Germany joins the anti-terrorist ranks

Promises made, promises kept. German Chancellor Angela Merkel had sworn to French President François Hollande after the 13th November terrorist attacks in Paris that she would act “quickly” against the terrorist threat. Two weeks later her defence minister, Ursula von der Leyden, confirmed that the German military will deploy to support the French aeronautical group currently in the eastern Mediterranean.

“We can supply three components: protection, reconnaissance and logistics. The protection of the Charles de Gaulle aircraft carrier could be ensured by a frigate, reconnaissance by a satellite and Tornado aircraft, and logistics with refuelling aircraft,” von der Leyden said yesterday, 26th November. Backed by the two principal political groups in the Bundestag (parliament), the defence minister’s proposal should easily be approved by a majority of parliamentarians, essential for any military action undertaken by Germany.

An A310 MRTT refuelling two Tornados.

An A310 MRTT refuelling two Tornados.



Six Panavia Tornados, most certainly the ECR (electronic combat/reconnaissance) variants will undertake the reconnaissance flights, according to weekly Der Spiegel. They will undertake missions in Syrian and Iraqi airspace from a base in Turkey.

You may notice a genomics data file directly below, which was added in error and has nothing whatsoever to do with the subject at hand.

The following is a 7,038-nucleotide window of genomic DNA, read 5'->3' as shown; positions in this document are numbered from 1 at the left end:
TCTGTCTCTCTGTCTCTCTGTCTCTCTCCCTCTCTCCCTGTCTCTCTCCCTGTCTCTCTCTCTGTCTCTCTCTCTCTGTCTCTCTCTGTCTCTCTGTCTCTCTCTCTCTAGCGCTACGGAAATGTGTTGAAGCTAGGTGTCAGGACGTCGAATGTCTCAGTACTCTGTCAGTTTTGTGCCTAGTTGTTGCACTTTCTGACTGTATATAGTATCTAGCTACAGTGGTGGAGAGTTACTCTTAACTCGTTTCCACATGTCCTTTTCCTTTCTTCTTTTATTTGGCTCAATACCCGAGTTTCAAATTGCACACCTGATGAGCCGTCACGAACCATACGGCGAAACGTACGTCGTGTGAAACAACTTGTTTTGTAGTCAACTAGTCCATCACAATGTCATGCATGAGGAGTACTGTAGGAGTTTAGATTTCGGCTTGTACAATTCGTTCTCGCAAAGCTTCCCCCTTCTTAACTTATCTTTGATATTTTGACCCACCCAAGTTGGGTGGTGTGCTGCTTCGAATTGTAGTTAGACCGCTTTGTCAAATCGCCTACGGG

Once approved by the Bundestag, this reconnaissance mission will be the first for the Luftwaffe (German air force) since its last deployment in Afghanistan between 2007 and 2010. The in-flight refuelling will be done by one of the Luftwaffe’s four Airbus MRTTs (Multi Role Tanker Transport). Finally, the naval mission will be undertaken by one of the three air defence “Saschen” class frigates.

Germany is already engaged in the anti-ISIS coalition. About 100 Bundeswehr (German army) soldiers are currently deployed at the “Kurdistan Training Coordination Centre” in camp Bnaslawa (at Erbil in northern Iraq) training Peshmerga and Yezidi combatants. This contingent will soon be reinforced. In October 2015 Germany had also supplied more than 1,800 tonnes of equipment for local fighters.

We must join the action against terrorism,” the German Chancellor said on Wednesday, adding that she wanted Germany “to be even more involved in the fight against Daech in Syria and in Iraq.” Promise kept? We’ll see once the motion has been adopted by the Bundestag.